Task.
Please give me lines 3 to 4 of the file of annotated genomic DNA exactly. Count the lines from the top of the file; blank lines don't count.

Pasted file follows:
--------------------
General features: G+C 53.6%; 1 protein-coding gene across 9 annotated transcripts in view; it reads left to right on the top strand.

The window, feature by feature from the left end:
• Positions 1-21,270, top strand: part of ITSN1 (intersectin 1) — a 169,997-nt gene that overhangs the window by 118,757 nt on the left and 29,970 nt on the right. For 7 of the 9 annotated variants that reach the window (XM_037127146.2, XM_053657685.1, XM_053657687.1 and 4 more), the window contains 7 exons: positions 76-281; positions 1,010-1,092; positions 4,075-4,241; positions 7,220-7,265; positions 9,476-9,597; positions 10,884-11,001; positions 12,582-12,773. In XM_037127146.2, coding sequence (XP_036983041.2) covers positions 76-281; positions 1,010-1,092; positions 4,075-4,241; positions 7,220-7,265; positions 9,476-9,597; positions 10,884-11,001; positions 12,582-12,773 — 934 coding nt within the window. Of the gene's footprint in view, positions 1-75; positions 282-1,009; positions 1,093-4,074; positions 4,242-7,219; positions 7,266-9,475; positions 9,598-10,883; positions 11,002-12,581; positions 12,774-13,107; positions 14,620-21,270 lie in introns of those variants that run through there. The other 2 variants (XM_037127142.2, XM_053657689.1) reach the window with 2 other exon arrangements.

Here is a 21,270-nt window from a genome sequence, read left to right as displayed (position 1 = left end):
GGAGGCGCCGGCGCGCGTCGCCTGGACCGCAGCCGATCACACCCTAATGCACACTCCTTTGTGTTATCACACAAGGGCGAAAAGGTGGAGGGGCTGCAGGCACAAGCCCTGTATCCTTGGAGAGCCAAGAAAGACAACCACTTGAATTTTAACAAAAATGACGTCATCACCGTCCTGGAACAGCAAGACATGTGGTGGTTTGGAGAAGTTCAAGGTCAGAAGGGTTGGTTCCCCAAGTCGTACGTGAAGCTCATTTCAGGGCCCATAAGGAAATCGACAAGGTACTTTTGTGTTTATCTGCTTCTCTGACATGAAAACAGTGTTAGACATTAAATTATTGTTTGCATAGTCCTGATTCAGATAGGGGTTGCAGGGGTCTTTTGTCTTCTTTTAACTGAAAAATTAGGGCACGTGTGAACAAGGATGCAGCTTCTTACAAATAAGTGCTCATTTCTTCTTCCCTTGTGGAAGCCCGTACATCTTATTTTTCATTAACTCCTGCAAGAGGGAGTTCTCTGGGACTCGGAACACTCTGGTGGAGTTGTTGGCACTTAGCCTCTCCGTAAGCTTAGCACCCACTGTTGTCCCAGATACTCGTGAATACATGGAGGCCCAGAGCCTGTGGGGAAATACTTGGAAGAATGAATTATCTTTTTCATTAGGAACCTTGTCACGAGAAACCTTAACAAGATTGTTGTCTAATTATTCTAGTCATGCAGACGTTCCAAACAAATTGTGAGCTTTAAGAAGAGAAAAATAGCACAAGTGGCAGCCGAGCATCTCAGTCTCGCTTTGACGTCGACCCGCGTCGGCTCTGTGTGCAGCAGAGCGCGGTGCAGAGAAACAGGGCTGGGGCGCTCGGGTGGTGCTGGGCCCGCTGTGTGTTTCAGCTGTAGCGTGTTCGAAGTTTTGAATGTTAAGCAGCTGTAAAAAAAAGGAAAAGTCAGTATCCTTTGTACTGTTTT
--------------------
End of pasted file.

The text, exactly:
• Positions 1-21,270, top strand: part of ITSN1 (intersectin 1) — a 169,997-nt gene that overhangs the window by 118,757 nt on the left and 29,970 nt on the right. For 7 of the 9 annotated variants that reach the window (XM_037127146.2, XM_053657685.1, XM_053657687.1 and 4 more), the window contains 7 exons: positions 76-281; positions 1,010-1,092; positions 4,075-4,241; positions 7,220-7,265; positions 9,476-9,597; positions 10,884-11,001; positions 12,582-12,773. In XM_037127146.2, coding sequence (XP_036983041.2) covers positions 76-281; positions 1,010-1,092; positions 4,075-4,241; positions 7,220-7,265; positions 9,476-9,597; positions 10,884-11,001; positions 12,582-12,773 — 934 coding nt within the window. Of the gene's footprint in view, positions 1-75; positions 282-1,009; positions 1,093-4,074; positions 4,242-7,219; positions 7,266-9,475; positions 9,598-10,883; positions 11,002-12,581; positions 12,774-13,107; positions 14,620-21,270 lie in introns of those variants that run through there. The other 2 variants (XM_037127142.2, XM_053657689.1) reach the window with 2 other exon arrangements.

Here is a 21,270-nt window from a genome sequence, read left to right as displayed (position 1 = left end):